How does Hoechst work?
Posted May 7, 2021
Hoechst dyes are popular blue fluorescent, nuclear-specific dyes used to stain live or fixed cells. They bind preferentially to adenine-thymine (A-T) regions of DNA and exhibit distinct fluorescence emission spectra dependent on dye:base pair ratios. Hoechst dyes are excited by UV light (~360 nm) or mercury-arc lamps, or UV lasers and emit a broad spectrum of blue light with a maximum in the 460 nm region. The dyes have minimal fluorescence in solution, but their fluorescence increases ~30-fold upon DNA binding, which ensures a good signal-to-noise ratio. Therefore, they can be used to stain cells without a wash step. The staining is very stable and non-toxic.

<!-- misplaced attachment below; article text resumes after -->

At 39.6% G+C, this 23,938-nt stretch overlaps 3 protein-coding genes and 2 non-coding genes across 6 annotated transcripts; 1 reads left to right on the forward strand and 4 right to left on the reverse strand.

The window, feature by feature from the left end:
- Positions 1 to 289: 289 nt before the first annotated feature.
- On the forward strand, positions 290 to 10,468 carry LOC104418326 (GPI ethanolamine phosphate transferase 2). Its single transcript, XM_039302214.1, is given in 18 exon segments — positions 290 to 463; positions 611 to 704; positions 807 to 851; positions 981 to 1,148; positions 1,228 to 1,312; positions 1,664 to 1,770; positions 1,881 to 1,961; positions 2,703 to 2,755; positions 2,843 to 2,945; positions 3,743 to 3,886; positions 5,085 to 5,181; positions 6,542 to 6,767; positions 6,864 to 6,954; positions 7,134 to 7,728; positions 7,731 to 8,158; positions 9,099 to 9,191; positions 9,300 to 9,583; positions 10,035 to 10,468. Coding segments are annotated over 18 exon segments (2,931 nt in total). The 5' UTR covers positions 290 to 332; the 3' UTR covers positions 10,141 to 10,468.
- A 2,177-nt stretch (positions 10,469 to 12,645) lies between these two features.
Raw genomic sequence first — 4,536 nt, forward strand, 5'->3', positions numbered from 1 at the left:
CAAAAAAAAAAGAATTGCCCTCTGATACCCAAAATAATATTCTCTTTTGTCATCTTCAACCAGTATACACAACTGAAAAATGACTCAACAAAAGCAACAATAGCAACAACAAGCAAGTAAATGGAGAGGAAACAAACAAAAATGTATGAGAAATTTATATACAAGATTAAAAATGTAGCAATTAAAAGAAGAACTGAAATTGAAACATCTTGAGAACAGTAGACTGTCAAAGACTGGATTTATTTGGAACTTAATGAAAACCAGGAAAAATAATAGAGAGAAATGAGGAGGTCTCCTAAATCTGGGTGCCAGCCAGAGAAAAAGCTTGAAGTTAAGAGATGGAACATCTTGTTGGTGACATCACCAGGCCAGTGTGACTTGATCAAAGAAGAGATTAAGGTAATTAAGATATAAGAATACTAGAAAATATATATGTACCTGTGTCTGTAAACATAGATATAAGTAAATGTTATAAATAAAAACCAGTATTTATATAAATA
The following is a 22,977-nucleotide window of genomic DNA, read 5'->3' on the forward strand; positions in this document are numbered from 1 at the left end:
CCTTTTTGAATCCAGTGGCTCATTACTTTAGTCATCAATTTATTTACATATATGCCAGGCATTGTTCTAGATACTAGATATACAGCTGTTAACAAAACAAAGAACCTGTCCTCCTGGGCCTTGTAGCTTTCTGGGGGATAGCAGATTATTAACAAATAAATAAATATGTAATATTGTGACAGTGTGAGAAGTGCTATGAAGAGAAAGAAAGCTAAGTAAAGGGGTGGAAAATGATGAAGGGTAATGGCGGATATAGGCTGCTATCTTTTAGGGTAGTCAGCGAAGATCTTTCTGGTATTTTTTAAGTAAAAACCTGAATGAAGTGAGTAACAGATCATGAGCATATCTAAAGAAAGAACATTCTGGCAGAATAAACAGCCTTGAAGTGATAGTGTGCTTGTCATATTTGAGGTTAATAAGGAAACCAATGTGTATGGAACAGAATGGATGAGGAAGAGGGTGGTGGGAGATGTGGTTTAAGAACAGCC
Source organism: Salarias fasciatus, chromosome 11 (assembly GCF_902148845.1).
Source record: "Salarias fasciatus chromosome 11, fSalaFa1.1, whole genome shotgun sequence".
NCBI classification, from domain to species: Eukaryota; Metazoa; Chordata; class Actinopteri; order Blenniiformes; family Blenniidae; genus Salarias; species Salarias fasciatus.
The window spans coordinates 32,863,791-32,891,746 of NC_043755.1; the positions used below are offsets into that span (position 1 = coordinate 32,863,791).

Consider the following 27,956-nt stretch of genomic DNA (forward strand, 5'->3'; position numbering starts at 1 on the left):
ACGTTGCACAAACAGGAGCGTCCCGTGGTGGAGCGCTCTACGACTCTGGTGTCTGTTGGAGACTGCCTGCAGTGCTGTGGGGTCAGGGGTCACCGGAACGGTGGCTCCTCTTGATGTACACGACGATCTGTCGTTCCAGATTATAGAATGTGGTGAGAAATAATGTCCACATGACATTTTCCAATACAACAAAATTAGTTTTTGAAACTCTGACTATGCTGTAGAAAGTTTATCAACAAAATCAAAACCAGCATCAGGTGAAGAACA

Hoechst 33342 and Hoechst 33258 are structurally similar dyes that perform comparably as nuclear counterstains. Hoechst 33528 is slightly more water soluble than Hoechst 33342, but both dyes are highly cell membrane-permeant and widely used in cell cycle studies and as nuclear counterstains for live or fixed cells. They are typically used for staining at 1 ug/mL.